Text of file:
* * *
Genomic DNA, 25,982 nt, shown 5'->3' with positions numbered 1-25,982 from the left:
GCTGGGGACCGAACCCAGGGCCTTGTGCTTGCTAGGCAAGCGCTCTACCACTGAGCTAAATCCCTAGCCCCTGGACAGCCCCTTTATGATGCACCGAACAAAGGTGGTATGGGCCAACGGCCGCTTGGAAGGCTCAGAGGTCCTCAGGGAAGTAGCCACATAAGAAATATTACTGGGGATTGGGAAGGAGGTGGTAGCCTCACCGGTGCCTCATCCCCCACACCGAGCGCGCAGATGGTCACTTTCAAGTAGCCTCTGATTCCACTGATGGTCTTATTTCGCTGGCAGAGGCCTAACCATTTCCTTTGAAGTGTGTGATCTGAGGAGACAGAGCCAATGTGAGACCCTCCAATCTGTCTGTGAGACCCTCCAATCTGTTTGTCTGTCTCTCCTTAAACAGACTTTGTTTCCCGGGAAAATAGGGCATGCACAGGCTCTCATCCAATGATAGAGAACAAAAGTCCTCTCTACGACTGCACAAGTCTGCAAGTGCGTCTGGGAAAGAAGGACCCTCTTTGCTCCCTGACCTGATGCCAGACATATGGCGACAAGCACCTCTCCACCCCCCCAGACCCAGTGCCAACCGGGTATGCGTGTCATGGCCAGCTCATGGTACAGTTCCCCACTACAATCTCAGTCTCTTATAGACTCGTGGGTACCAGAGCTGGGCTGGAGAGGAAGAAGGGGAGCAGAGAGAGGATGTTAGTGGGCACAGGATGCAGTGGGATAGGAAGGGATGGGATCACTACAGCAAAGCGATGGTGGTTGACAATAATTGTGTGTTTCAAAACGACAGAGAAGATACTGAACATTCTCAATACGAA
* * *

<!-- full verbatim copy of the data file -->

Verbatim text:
Genomic DNA, 25,982 nt, shown 5'->3' with positions numbered 1-25,982 from the left:
GCTGGGGACCGAACCCAGGGCCTTGTGCTTGCTAGGCAAGCGCTCTACCACTGAGCTAAATCCCTAGCCCCTGGACAGCCCCTTTATGATGCACCGAACAAAGGTGGTATGGGCCAACGGCCGCTTGGAAGGCTCAGAGGTCCTCAGGGAAGTAGCCACATAAGAAATATTACTGGGGATTGGGAAGGAGGTGGTAGCCTCACCGGTGCCTCATCCCCCACACCGAGCGCGCAGATGGTCACTTTCAAGTAGCCTCTGATTCCACTGATGGTCTTATTTCGCTGGCAGAGGCCTAACCATTTCCTTTGAAGTGTGTGATCTGAGGAGACAGAGCCAATGTGAGACCCTCCAATCTGTCTGTGAGACCCTCCAATCTGTTTGTCTGTCTCTCCTTAAACAGACTTTGTTTCCCGGGAAAATAGGGCATGCACAGGCTCTCATCCAATGATAGAGAACAAAAGTCCTCTCTACGACTGCACAAGTCTGCAAGTGCGTCTGGGAAAGAAGGACCCTCTTTGCTCCCTGACCTGATGCCAGACATATGGCGACAAGCACCTCTCCACCCCCCCAGACCCAGTGCCAACCGGGTATGCGTGTCATGGCCAGCTCATGGTACAGTTCCCCACTACAATCTCAGTCTCTTATAGACTCGTGGGTACCAGAGCTGGGCTGGAGAGGAAGAAGGGGAGCAGAGAGAGGATGTTAGTGGGCACAGGATGCAGTGGGATAGGAAGGGATGGGATCACTACAGCAAAGCGATGGTGGTTGACAATAATTGTGTGTTTCAAAACGACAGAGAAGATACTGAACATTCTCAATACGAA